Currently viewing the category: "Earwigs"
What's That Bug? does not endorse extermination

I found this bug in a comforter that had been sitting on the carpet a couple days. First, I thought it might be a pantry beetle, but I’m not sure pantry beetles have a pincher at the end. It looks like it would REALLY hurt if this thing bit someone. Can you help me identify it so I will know how to proceed with extermination?

At last, a reader has sent in a photo of an earwig. You don’t need an exterminator. They are sometimes attracted to lights.

What's That Bug? does not endorse extermination

Found bug crawling out from a crack in my wall, the house it like 50 or so years old….. Live in Kentucky it is light brown six legs antennas and pinchers on the back, it can curl up and when it flips over its lighter brown torwards the front of it. Thanks

Dear Kentucky,
I believe you have an earwig which can get quite plentiful in damp locations. We have additional information on our site.

Greetings,
We have this weird bug in the house that I have not been able to identify in any of the "household pest" lists, so maybe you can help.
It’s a warm weather bug, starts out small (1/2 inch) at the beginning of the season and now is an inch to an inch and half. They seem to come out mostly at night, but we have seen a few during the day. The body has 2 segments, blackish brown with lighter colored legs on each side and can crawl fairly fast across the carpet or up on the walls. The weirdest part is a tail that looks kind of like a crab claw or a pincher that’s the same color of the legs. It can be up or down, open or closed. I believe they originally came from the outside like the lady bugs and the box-elder bugs, but once they got in, they haven’t left. We don’t see them in the winter, but I don’t think they’ve actually left; they’re probably just dormant then. Any info would be helpful. Thank you for your time and attention,
–Julie

Hi Julie,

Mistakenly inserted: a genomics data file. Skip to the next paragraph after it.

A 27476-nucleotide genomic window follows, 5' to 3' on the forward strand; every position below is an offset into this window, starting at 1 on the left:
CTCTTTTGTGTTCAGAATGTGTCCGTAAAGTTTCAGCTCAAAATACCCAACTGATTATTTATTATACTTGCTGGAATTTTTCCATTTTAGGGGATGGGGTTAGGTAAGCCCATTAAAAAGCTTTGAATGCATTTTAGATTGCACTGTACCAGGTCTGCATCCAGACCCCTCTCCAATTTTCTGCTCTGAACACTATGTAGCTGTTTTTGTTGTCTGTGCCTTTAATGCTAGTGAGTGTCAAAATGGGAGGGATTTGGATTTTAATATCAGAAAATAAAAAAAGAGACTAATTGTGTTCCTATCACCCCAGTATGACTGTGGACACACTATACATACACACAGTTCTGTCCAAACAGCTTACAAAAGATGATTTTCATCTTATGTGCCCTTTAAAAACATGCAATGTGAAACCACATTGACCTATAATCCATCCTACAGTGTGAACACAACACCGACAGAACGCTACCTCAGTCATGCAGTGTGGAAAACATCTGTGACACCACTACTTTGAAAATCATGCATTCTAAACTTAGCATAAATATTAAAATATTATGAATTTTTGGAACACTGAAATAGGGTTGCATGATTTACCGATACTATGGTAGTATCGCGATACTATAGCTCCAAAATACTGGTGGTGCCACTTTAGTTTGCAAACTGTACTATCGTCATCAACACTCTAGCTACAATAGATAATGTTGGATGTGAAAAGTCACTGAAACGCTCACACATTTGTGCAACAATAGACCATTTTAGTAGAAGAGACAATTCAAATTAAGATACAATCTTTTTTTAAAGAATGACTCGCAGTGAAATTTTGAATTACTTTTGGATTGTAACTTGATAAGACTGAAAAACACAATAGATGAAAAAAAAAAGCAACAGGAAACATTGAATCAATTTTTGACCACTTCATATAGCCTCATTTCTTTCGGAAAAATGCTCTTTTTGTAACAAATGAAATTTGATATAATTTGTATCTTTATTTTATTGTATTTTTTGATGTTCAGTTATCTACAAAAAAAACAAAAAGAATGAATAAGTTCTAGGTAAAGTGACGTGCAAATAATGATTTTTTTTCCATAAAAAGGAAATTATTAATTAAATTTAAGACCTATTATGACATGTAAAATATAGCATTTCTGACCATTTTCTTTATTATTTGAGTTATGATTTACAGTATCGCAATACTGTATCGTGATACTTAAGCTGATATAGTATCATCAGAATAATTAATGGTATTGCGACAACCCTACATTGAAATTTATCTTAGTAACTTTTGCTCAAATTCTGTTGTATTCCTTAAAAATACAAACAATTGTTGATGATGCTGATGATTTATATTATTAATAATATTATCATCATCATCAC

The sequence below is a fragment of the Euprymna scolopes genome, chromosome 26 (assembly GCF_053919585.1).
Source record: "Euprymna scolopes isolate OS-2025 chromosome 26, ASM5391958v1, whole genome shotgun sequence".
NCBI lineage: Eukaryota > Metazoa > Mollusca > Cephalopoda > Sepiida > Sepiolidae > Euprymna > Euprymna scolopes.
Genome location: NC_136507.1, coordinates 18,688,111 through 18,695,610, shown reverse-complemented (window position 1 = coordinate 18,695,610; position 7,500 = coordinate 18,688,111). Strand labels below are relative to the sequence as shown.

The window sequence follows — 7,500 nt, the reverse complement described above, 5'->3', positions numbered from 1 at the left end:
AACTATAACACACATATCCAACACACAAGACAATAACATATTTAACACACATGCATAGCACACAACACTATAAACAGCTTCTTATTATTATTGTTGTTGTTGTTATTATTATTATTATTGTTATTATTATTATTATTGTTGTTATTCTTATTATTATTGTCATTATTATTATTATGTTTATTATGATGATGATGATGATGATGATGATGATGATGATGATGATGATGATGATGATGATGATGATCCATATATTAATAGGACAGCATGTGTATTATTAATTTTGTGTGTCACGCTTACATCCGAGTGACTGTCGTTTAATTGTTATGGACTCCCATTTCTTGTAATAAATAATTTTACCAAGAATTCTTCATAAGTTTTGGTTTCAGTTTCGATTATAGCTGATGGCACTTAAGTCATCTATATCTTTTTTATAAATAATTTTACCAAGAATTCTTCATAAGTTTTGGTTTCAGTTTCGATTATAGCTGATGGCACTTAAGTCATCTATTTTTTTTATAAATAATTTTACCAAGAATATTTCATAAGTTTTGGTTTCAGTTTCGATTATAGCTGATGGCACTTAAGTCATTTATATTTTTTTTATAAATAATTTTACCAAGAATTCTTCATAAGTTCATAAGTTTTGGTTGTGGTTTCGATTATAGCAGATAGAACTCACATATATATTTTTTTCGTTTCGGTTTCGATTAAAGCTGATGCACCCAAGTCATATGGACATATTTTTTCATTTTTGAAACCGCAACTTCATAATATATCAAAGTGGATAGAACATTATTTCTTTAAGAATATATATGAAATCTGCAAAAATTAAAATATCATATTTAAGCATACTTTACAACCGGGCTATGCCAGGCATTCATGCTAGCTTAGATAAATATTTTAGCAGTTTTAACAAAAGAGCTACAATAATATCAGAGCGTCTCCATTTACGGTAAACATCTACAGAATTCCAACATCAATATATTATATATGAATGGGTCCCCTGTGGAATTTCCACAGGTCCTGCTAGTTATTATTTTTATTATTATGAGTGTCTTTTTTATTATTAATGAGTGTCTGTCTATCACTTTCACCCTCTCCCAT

You have earwigs. We at What’s That Bug have gotten many questions about earwigs since beginning this column. They belong to the order Dermaptera.
They frequent debris piles, stacks of lumber, compost piles and rocks that can be overturned. It is believed that their common name originates from the Anglo-Saxon word earwicga (ear worm) since they often found their way into the ears of sleepers on straw mattresses in sod huts. Their outstanding physical characteristic is the forcep pincers on the rear end of the abdomen. Earwigs are active a night. They can be attracted to lights and one species in particular, the European Earwig (Forficula auricularia), which has wings that are hidden under wing shields, is often a nuisance indoors. Despite having wings, they rarely fly, preferring to keep the wings hidden from view and to scuttle about in the dark. Though earwigs have an undeserved reputation for being garden pests since they sometimes chew tender young plants, they prefer to eat other insects, and are, in fact, beneficial. I think an internet search for earwig will provide you with photos that support my identification.

What's That Bug? does not endorse extermination

Dear What’s That Bug,
I have densely planted the "earth" in front of my apartment building. Along with broken glass and mammalian excreta, one of the chief components, by volume, of this earth is earwigs. These can be readily observed with a flashlight after dark, teeming about. Many plants are unaffected. However, some will be set upon at a young age and razed entirely – a four inch high clump of poppies will easily be eliminated in two nights. I don’t know why some small plants are attacked and not others of similar size and age. Just as frustrating is the earwigs’ appetite for flower petals which are quickly riddled with holes and finally eaten to shreds soon after they unfold to the sun. Diatomaceous earth doesn’t slow them down (in any quantity). I don’t want to spray "poison" – What can I do?

Dear m r k n
According to Hogue, no one is sure of the origin of the name earwig (Order Dermaptera) but "one guess is that the early Anglo-Saxons, who named them earwicga (ear beetle or worm) and who lived in sod huts, where these insects also lived, occasionally found them in their ears upon waking from a sound sleep on a straw mattress. The warm and tight ear opening of a slumbering person might well have been a snug hiding place for these crevice-loving creatures." Earwigs are omniverous, and are considered beneficial because they actually devour many insect pests, but like any flesh eater, they
occasionally crave some vegetable matter, and what better than tender young sprouts and flower petals? If you have an aversion to pesticides, we strongly suggest that you clean up the dog shit outside your apartment
.

What's That Bug? does not endorse extermination